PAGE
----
ACT Overview

ACT stands for American College Testing. Itis a standardized test used for college admissions in the United States. The ACT Test serves a similar function to the SAT in that both are used by colleges and universities as a factor in admissions. Generally higher secondary students take the ACT so that they can submit their scores to institutesfor application process.

The ACT is comprised of four multiple-choice sections-English, Mathematics, Reading, and Science-and one optional essay section-Writing. Total testing time is 2 hours and 55 minutes for the ACT without Writing and 3 hours and 35 minutes for the ACT with Writing.

Test Format

The following sections compose the GRE test

Mathematics test (60 questions, 60 minutes) (1-36 Score)
ii) Reading test (40 questions, 35 minutes) (1- 36 Score)
iii) Science test (40 questions, 35 minutes) (1-36 Score)
iv) English test (75 questions, 45 minutes) (1-36 Score)
v) Writing test (optional; 1 prompt, 40minutes) (2-12 Score)
Total Time ACT without Essay - 3 hours Approx.
ACT with Essay - 3 hours and 40 minutes Approx.
Nature of Exam Paper Based Test
Total Scores ACT score is out of 36

Brief on Each Section

The required portion of the ACT is divided into four multiple choice subject tests: English, mathematics, reading, and science reasoning. Subject test scores range from 1 to 36; all scores are integers.In addition, students taking the optional writing test receive a writing score ranging from 2 to 12 that does not affect the composite score.

Each question answered correctly is worth one raw point, and there is no penalty for marking incorrect answers on the multiple-choice parts of the test; a student can answer all questions without a decrease in their score due to incorrect answers.


The first section is the 45-minute English test covering usage/mechanics, sentence structure, and rhetorical skills. The 75-question test consists of five passages with various sections underlined on one side of the page and options to correct the underlined portions on the other side of the page. Specifically, questions focus on usage and mechanics – issues such as commas, apostrophes, modifiers, colons, and fragments and run-ons – as well as on rhetorical skills – style, strategy, transitions, and organization– and sentence structure – constructing sentences in a stylistically and grammatically correct manner.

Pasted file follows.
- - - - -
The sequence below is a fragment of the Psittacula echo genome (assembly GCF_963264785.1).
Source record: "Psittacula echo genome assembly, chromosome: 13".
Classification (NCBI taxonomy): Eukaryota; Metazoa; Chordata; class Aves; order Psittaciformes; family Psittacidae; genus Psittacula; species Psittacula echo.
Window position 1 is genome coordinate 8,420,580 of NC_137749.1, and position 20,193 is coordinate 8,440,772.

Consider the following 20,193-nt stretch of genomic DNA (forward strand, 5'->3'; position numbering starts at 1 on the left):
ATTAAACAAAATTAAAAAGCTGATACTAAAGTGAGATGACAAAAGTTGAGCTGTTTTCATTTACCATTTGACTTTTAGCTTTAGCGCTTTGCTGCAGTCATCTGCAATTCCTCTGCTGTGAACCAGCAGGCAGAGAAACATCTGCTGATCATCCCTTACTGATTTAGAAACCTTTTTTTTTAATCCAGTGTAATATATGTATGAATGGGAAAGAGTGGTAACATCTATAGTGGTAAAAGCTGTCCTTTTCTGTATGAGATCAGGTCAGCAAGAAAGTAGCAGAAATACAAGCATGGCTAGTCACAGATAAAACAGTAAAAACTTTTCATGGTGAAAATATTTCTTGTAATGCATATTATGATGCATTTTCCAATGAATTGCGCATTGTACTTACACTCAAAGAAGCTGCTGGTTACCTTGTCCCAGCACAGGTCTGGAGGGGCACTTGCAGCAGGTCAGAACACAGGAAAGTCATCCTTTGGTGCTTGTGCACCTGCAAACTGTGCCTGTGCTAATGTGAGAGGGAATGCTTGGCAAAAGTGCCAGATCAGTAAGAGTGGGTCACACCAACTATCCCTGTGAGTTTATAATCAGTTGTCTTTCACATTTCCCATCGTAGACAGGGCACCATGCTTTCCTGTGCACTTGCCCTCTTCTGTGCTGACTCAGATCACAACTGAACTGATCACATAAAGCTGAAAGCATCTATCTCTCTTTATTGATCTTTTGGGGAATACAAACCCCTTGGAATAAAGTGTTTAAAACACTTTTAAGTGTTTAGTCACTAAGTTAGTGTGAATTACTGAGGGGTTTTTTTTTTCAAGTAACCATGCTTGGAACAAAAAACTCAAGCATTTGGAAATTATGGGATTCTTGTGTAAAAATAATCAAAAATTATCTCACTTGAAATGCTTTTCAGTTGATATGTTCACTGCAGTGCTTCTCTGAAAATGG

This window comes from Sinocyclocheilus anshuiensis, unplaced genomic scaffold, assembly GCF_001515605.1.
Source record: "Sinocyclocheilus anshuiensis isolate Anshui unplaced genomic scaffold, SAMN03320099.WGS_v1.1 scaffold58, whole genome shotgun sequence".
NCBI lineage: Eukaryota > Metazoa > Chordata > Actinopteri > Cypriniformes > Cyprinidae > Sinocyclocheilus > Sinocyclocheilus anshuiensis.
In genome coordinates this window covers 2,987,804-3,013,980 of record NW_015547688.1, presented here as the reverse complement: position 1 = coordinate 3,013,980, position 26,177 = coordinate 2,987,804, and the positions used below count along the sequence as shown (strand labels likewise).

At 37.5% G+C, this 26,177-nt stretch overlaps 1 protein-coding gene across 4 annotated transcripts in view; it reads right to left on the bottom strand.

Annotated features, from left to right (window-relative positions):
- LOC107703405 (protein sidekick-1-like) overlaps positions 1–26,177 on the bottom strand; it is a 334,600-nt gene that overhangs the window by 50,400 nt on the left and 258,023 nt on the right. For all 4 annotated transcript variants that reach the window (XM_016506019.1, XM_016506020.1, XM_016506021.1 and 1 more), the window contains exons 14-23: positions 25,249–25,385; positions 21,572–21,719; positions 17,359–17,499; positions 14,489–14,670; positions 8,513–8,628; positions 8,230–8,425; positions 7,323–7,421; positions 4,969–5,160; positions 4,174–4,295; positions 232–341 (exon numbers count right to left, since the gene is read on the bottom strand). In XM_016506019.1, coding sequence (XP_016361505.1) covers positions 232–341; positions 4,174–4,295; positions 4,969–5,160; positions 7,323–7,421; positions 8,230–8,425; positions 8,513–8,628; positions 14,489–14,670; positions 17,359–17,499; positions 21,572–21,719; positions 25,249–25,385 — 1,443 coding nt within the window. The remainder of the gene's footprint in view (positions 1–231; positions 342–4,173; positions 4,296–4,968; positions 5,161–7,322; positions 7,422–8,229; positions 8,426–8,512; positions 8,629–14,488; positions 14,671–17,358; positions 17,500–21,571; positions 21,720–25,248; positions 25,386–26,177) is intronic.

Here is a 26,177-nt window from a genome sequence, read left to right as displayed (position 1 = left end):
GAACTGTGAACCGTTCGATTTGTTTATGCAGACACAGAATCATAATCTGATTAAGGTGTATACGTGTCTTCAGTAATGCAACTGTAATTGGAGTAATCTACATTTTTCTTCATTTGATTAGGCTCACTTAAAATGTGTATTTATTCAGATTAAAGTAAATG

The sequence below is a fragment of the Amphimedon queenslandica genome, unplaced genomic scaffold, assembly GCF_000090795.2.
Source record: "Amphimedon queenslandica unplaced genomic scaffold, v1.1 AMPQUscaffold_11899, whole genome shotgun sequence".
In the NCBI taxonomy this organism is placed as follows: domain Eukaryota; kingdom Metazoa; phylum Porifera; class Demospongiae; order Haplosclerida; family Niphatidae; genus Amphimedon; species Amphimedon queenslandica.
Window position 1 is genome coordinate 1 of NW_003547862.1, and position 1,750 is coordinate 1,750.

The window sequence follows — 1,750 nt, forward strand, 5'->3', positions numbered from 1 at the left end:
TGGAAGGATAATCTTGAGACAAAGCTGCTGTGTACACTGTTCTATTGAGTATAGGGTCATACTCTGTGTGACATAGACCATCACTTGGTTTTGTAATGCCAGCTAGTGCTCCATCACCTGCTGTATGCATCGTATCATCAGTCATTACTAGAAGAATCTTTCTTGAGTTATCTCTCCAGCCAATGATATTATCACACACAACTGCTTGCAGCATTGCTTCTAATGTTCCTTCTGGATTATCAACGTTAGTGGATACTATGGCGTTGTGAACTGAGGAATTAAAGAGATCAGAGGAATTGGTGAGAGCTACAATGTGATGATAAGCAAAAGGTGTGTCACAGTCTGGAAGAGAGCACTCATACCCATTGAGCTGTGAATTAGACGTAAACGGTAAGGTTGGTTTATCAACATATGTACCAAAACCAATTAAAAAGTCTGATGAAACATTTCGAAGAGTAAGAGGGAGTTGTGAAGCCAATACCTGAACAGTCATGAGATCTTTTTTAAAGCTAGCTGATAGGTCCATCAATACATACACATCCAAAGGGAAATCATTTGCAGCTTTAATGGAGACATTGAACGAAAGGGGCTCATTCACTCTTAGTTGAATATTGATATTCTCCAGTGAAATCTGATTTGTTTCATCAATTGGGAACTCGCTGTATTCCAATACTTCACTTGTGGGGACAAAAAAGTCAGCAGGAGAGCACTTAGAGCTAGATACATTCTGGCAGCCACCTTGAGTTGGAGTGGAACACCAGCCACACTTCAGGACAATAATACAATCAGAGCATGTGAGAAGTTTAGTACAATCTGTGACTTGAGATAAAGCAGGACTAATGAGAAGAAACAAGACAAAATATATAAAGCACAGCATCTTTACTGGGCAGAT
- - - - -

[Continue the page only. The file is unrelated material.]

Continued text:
The second section is a 60-minute, 60-question math test with the usual distribution of questions being approximately 14 covering pre-algebra, 10 elementary algebra, 9 intermediate algebra, 14 plane geometry, 9 coordinate geometry, and 4 elementary trigonometry questions. However, the distribution of question topics varies from test to test. The difficulty of questions usually increases as you get to higher question numbers. Calculators are permitted in this section only.


The reading section is a 35-minute, 40-question test that consists of four sections, three of which contain one long prose passage and one which contains two shorter prose passages. The passages are representative of the levels and kinds of text commonly encountered in first-year college curricula. This reading test assesses skills in three general categories: key ideas and details, craft and structure, and integration of knowledge and ideas.

Science Reasoning

The science reasoning test is a 35-minute, 40-question test. There are seven passages each followed by five to seven questions. The passages have three different formats: Data Representation, Research Summary, and Conflicting Viewpoints. While the format used to be very predictable (i.e. there were always three Data Representation passages with 5 questions following each, 3 Research Summary passages with six questions each, and one Conflicting Viewpoints passage with 7 questions), when the number of passages was reduced from 7 to 6, more variability in the number of each passage type started to appear.


The optional writing section, which is always administered at the end of the test, is 40 minutes. While no particular essay structure is required, the essays must be in response to a given prompt; the prompts are about broad social issues, and students must analyse three different perspectives given and show how their opinion relates to these perspectives. The essay does not affect the composite score or the English section score; it is only given as a separate writing score and is included in the ELA score.